Tristan + Isolde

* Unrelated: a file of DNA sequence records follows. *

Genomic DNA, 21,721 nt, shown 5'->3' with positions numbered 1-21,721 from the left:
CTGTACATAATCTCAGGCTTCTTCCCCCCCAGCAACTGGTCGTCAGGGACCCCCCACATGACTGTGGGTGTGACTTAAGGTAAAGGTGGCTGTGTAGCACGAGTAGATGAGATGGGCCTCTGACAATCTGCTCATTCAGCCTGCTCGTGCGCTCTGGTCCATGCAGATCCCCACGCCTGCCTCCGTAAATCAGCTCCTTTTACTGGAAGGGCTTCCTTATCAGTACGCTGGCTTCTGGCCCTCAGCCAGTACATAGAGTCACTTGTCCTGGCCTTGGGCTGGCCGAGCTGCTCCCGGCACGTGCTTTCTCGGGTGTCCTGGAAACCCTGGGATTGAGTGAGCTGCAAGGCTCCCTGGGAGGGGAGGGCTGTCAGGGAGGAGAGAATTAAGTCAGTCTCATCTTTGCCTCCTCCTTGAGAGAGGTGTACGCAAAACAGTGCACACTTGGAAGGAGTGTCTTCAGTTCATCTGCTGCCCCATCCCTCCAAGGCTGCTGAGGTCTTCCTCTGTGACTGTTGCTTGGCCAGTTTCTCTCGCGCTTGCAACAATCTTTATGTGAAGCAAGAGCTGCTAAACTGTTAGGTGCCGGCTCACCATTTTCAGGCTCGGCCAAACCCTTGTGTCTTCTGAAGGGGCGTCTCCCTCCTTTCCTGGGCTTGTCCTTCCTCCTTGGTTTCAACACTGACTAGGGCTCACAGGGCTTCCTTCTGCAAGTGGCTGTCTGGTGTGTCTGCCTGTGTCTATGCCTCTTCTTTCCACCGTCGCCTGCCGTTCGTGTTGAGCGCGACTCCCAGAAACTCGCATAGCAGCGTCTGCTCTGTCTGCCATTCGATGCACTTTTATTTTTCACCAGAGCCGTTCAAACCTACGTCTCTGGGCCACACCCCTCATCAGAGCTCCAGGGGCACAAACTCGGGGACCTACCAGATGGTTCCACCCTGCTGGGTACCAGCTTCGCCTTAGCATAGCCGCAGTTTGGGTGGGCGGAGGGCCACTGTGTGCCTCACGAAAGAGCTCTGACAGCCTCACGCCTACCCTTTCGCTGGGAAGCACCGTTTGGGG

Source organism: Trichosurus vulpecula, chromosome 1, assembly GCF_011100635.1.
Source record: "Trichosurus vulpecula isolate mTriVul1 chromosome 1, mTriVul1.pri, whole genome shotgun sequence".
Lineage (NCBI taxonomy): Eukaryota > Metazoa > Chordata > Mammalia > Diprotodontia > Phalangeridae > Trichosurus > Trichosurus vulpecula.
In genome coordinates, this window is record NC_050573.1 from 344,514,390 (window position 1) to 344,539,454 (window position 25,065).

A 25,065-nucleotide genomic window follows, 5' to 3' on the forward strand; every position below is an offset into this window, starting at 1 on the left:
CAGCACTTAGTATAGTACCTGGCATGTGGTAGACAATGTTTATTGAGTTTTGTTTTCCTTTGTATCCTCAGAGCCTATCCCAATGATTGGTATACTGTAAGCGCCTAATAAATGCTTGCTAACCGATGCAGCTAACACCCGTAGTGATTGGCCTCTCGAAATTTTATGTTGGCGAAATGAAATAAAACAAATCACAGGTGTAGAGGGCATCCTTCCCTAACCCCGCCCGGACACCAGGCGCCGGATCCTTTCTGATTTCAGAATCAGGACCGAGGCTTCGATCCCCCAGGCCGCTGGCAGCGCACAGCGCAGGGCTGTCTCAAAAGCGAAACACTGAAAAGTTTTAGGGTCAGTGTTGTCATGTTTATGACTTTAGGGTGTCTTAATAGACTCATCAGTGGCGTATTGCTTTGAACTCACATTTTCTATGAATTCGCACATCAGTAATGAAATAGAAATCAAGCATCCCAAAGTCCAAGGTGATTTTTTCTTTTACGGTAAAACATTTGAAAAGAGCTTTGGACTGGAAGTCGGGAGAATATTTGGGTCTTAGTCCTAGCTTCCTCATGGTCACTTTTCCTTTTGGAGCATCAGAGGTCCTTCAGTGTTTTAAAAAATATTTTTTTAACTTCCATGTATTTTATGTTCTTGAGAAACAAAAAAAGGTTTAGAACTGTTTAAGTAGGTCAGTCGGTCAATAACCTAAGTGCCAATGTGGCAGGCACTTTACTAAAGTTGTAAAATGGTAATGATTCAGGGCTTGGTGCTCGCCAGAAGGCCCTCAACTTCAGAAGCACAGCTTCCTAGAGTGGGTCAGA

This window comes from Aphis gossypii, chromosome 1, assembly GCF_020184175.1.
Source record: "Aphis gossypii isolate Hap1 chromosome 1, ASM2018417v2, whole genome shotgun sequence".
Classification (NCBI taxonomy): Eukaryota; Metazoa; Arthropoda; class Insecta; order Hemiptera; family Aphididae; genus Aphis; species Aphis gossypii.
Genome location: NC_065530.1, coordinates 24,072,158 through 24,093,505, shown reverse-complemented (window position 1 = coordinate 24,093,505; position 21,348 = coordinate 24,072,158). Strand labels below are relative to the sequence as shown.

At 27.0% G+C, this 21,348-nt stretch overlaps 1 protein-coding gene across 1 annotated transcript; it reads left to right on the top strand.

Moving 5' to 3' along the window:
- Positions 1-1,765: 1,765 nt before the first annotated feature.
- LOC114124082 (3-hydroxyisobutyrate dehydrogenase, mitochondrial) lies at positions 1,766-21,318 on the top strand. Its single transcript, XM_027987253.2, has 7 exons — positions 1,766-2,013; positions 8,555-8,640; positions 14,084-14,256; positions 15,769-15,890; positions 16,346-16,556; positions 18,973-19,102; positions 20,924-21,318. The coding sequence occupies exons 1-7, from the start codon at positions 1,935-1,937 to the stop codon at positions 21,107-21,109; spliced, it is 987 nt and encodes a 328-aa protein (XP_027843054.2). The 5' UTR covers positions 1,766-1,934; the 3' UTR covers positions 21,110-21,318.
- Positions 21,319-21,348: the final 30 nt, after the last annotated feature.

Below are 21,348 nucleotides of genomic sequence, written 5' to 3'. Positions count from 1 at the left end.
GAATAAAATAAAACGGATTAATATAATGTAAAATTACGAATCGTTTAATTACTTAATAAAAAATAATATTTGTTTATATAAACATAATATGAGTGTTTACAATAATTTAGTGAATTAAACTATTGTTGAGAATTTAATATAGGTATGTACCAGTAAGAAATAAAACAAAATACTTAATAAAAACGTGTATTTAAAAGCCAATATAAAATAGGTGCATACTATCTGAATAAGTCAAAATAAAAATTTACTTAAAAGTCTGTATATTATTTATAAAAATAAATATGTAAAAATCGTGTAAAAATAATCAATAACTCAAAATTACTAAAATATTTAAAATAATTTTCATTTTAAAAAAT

When a film is released in January, it's usually for one of two reasons either the studio thinks it's horrible, or they don't what to do with it (ideas not mutually exclusive). And for Kevin Reynolds's Tristan + Isolde (2006), it definitely falls into the latter camp. The problem in selling the film is that Hollywood seems to only know how to market period pictures if they're epic. If a studio invests $100 million, they can sell the product for all it's worth, with its cast of thousands (or thousands of CGI characters) and epic scope. But setting a film in the Dark Ages and making it a character drama of modest scale doesn't fit into that schema. The other problem is that the picture is modestly successful: It's not a great movie, it's not a movie that stands out a month after it's seen, but it is successful on its own terms and entertaining enough to make the 126-min. journey worth watching. Such titles are easier to market if they have hook, or if there's a star name to put in front of it. Alas, Tristan + Isolde was a hard sell, and so it floundered to a $15 million take. James Franco is Tristan, the son of a slain leader and taken in by Lord Marke (Rufus Sewell) as a youth. Once grown up, he becomes Marke's right-hand man and helps fight against the Irish, who regularly terrorize their lands. Marke hopes to unite England to stand up to the threat, but a few provinces jealously balk at having Marke as their leader. After an Irish raid to steal their town's women and children, Tristan leads an assault on the Irish, but his foe (and Isolde's fiancée) poisons him with a drug that paralyzes but doesn't kill him. He's thought dead and cast to sea, where he eventually ends up in Ireland, and in the care of Isolde (Sophia Myles), who begs him that they not reveal their names to each other. She heals him, but he must return home shortly after they fall in love because her father is the king of Ireland (David O'Hara). The Irish king has a plan to keep the British in line, so he uses his daughter to feign peace by marrying her off after a fighting tournament. And since neither Tristan nor Isolde revealed their names, Tristan fights and unintentionally wins Isolde for Lord Marke. Marke gets his bride, but Tristan and Isolde can't keep themselves from each other, which leads to Marke's kingdom being put in jeopardy by their affair. It's compelling stuff, and well enough put together by director Kevin Reynolds and Franco is good, even if he looks too modern and a bit too urban-chic for the setting. Fox presents Tristan + Isolde in a good anamorphic transfer (1.85:1) with DTS and Dolby Digital 5.1 audio. Extras include two commentaries, one by writer Dean Georgaris, the second by producers Jim Lemley and Anne Lai, the featurette "Love Conquers All: Making Tristan + Isolde" (28 min.), an image gallery, a music video, a trailer, and 11 TV spots. Keep-case.